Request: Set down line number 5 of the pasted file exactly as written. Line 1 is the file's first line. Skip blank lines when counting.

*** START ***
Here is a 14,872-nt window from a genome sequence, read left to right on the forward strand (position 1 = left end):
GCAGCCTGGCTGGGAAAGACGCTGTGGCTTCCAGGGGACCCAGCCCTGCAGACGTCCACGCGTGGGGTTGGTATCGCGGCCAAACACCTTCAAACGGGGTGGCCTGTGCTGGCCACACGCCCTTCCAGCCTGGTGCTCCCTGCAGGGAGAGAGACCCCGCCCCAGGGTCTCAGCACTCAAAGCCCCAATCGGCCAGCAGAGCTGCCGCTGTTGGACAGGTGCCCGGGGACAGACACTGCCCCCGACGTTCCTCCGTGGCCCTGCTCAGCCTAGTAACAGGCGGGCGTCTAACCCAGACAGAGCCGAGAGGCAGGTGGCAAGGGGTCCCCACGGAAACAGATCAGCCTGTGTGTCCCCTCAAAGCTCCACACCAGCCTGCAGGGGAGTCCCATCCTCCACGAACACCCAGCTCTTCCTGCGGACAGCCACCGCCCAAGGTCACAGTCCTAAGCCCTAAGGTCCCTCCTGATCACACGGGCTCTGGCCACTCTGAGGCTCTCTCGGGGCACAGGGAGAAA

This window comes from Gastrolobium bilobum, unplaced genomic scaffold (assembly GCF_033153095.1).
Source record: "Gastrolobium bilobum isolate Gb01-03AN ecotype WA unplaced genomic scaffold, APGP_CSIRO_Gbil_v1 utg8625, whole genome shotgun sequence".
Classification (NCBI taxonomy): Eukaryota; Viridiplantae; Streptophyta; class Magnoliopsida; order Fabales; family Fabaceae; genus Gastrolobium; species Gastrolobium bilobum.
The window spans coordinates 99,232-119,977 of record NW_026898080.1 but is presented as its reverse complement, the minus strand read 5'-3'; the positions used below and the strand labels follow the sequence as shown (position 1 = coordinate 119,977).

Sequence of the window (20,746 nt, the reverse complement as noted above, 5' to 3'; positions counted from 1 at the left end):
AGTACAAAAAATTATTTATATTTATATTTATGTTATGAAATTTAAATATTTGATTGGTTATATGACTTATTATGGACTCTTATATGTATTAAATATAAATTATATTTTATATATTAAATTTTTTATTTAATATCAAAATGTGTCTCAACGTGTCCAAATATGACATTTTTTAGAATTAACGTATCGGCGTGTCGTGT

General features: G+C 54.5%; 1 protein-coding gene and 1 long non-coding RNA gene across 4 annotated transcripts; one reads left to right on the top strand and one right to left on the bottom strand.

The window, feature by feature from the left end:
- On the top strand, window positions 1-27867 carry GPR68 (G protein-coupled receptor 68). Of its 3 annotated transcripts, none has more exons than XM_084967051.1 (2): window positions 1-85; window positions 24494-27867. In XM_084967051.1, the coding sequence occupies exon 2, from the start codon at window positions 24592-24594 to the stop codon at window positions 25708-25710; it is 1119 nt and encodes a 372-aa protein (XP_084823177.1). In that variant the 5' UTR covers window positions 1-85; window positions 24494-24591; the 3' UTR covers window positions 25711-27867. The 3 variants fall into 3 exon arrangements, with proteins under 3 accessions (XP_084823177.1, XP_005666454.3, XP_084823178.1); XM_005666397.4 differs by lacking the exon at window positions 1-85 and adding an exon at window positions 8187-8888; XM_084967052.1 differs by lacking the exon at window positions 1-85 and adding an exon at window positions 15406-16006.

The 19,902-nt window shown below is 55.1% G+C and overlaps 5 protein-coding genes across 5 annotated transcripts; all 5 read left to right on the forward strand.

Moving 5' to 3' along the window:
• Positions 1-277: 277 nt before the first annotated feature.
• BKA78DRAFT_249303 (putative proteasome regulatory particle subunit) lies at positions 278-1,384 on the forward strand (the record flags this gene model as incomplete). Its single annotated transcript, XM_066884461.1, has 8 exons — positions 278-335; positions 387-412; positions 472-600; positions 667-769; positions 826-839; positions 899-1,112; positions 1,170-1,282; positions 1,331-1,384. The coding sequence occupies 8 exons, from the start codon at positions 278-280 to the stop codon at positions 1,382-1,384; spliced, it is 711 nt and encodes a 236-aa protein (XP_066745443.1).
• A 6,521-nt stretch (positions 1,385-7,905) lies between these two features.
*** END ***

Classification (NCBI taxonomy): Eukaryota; Viridiplantae; Streptophyta; class Magnoliopsida; order Fabales; family Fabaceae; genus Gastrolobium; species Gastrolobium bilobum.